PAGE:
2018-12-28. Rise of carbon dioxide–absorbing mountains in tropics may set thermostat for global climate. By Paul Voosen, Science Magazine. [https://www.sciencemag.org/news/2018/12/rise-carbon-dioxide-absorbing-mountains-tropics-may-set-thermostat-global-climate] Excerpt: Many mountains in Indonesia and neighboring Papua New Guinea consist of ancient volcanic rocks from the ocean floor that were caught in a colossal tectonic collision between a chain of island volcanoes and a continent, and thrust high. Lashed by tropical rains, these rocks hungrily react with CO2 and sequester it in minerals. That is why, with only 2% of the world’s land area, Indonesia accounts for 10% of its long-term CO2 absorption. Its mountains could explain why ice sheets have persisted, waxing and waning, for several million years (although they are now threatened by global warming). Now, researchers have extended that theory, finding that such tropical mountain-building collisions coincide with nearly all of the half-dozen or so significant glacial periods in the past 500 million years. “These types of environments, through time, are what sets the global climate,” said Francis Macdonald, a geologist at the University of California, Santa Barbara, when he presented the work this month at a meeting of the American Geophysical Union in Washington, D.C. If Earth’s climate has a master switch, he suggests, the rise of mountains like Indonesia’s could be it….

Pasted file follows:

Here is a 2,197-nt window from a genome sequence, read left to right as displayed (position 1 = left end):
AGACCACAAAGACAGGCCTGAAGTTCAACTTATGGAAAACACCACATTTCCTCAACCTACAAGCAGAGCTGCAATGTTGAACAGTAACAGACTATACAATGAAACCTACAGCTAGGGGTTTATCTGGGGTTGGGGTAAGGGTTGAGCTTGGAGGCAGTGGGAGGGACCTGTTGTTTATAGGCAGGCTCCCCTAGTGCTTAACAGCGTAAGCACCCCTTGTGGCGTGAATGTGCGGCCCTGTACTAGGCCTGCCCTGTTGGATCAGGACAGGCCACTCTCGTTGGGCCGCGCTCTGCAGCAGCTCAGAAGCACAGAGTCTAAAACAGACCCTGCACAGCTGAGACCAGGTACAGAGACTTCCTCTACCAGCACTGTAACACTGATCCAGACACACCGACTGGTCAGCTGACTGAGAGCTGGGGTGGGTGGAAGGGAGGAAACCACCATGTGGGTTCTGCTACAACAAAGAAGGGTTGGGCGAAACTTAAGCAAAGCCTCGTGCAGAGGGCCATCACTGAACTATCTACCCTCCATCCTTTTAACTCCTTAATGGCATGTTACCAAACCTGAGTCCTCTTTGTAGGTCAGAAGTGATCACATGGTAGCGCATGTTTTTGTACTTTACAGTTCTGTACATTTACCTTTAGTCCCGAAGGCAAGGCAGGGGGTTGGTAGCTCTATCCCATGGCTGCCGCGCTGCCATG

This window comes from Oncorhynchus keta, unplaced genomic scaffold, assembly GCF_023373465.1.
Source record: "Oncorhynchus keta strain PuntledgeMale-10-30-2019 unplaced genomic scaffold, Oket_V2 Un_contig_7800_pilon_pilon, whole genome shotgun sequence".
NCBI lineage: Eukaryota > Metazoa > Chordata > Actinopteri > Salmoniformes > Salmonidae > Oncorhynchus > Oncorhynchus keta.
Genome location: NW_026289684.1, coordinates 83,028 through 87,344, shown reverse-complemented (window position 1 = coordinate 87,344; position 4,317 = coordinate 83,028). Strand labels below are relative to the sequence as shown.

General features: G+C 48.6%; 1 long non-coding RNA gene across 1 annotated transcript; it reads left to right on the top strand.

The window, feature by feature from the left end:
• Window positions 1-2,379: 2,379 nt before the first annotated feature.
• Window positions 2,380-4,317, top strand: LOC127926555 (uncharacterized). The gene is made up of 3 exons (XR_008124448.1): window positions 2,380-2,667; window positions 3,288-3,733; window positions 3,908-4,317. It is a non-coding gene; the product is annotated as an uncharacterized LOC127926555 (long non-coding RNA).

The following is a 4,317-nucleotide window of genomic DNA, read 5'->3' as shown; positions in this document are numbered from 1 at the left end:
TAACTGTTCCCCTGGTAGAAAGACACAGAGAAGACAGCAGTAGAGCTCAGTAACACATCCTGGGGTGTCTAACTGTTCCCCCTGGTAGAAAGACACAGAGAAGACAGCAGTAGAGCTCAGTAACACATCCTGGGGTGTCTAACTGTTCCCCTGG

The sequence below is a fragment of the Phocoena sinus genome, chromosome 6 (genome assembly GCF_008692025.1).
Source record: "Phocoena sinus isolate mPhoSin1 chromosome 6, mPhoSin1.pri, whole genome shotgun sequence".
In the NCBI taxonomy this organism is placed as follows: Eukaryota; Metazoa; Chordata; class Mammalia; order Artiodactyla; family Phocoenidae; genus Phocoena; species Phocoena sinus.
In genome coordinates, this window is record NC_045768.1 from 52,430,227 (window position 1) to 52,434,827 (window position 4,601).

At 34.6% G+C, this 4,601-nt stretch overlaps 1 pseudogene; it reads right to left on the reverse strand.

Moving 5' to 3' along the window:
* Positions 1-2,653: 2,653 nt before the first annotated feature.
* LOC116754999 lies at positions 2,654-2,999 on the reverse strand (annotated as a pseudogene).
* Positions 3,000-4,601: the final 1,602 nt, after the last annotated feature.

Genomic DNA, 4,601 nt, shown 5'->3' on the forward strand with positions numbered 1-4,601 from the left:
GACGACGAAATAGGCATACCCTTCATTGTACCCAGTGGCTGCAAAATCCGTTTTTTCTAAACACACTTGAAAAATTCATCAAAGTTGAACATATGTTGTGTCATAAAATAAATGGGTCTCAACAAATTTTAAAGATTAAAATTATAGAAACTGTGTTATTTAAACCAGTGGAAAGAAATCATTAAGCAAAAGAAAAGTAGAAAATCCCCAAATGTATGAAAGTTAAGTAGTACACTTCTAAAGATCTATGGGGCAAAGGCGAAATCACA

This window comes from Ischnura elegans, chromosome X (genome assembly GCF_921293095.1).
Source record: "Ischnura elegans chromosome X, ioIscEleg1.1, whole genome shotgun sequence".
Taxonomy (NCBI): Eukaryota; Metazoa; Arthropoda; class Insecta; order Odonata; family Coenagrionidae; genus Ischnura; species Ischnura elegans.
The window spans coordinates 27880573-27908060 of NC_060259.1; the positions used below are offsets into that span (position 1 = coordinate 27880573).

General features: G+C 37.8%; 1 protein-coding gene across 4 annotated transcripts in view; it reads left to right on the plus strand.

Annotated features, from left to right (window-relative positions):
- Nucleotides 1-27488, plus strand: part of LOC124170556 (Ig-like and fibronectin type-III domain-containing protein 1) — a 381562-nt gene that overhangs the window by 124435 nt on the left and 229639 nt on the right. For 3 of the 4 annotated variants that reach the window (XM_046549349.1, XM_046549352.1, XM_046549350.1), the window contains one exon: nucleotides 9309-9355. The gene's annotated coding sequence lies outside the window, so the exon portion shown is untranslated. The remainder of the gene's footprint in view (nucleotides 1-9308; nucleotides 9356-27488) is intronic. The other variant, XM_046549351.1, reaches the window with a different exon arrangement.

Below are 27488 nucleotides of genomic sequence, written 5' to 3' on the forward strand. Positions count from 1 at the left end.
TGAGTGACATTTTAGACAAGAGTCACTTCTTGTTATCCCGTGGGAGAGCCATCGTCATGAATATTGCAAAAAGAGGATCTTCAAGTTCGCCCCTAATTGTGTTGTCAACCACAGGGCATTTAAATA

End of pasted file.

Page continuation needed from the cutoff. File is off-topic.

2015-12-22. How Biofuels Can Cool Our Climate and Strengthen Our Ecosystems. By Evan H. DeLucia and Carl R. Woes, Earth & Space News (AGU). Excerpt: As the world seeks strategies to reduce emissions of carbon dioxide (CO2) into the atmosphere, bioenergy is one promising substitute for fossil fuels [Somerville et al., 2010]. Currently, the United States uses the starch component from roughly 40% of its corn harvest to produce ethanol for the transportation sector (see the National Agricultural Statistics Service website). …Replacing annual crops with perennial grasses such as miscanthus and switchgrass would pull carbon out of the atmosphere and return it to the ground (Figure 2). These crops allocate a large fraction of their biomass below ground in their root systems, and they can rapidly build up carbon stores in soil, reversing losses associated with frequent tillage, particularly on degraded or heavily tilled soils….  https://eos.org/features/how-biofuels-can-cool-our-climate-and-strengthen-our-ecosystems